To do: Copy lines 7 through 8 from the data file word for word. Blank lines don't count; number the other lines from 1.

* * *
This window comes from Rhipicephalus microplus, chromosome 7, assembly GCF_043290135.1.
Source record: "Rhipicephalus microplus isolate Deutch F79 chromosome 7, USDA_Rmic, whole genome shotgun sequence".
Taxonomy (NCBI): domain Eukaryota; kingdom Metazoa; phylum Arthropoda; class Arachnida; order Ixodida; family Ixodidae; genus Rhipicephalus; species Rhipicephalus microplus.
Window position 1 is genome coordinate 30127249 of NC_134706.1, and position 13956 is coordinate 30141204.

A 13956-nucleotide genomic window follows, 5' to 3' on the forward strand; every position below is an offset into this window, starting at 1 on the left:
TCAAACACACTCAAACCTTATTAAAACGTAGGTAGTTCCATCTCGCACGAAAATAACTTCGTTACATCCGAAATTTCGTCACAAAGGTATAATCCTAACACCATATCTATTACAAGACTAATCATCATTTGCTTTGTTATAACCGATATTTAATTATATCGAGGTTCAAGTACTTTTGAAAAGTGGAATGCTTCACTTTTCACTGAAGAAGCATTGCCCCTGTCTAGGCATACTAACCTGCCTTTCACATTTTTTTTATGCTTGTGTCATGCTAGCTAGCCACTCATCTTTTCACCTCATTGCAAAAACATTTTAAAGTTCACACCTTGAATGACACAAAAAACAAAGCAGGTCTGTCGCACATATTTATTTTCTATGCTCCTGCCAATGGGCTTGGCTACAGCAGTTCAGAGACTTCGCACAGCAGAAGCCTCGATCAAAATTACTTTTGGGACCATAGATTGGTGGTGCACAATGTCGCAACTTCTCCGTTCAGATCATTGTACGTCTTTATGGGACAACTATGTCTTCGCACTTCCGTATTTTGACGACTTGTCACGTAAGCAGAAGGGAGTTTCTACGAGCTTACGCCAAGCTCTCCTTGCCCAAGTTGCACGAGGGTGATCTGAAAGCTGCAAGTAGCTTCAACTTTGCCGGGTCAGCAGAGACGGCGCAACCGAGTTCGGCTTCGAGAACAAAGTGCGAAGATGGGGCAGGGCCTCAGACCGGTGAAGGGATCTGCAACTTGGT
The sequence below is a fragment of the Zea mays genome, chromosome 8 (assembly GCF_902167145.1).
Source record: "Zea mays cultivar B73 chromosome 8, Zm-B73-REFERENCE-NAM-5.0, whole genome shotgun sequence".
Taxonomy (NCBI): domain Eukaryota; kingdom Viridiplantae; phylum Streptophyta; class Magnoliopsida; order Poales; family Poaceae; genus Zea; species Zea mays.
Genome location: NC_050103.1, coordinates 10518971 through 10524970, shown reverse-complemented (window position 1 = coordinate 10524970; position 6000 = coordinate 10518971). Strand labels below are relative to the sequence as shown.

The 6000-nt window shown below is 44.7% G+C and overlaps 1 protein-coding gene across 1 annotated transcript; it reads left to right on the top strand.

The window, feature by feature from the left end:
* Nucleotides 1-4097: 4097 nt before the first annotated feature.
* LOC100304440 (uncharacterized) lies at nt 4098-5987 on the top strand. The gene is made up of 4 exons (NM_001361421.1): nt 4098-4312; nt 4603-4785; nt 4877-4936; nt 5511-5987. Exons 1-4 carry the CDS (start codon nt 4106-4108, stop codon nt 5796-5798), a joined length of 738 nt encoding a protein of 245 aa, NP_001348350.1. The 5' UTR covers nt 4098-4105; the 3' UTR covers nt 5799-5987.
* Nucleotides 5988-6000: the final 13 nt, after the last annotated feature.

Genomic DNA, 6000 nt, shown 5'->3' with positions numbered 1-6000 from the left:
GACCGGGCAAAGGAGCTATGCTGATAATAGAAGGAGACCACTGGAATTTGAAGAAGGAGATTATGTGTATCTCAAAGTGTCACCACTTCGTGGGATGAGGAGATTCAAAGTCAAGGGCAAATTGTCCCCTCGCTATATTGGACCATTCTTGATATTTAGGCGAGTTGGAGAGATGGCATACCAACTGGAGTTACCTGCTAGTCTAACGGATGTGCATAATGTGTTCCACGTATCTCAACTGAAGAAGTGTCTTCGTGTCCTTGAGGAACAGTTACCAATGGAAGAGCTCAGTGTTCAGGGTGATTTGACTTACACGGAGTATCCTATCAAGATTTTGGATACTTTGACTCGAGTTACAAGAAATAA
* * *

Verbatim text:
The sequence below is a fragment of the Zea mays genome, chromosome 8 (assembly GCF_902167145.1).
Source record: "Zea mays cultivar B73 chromosome 8, Zm-B73-REFERENCE-NAM-5.0, whole genome shotgun sequence".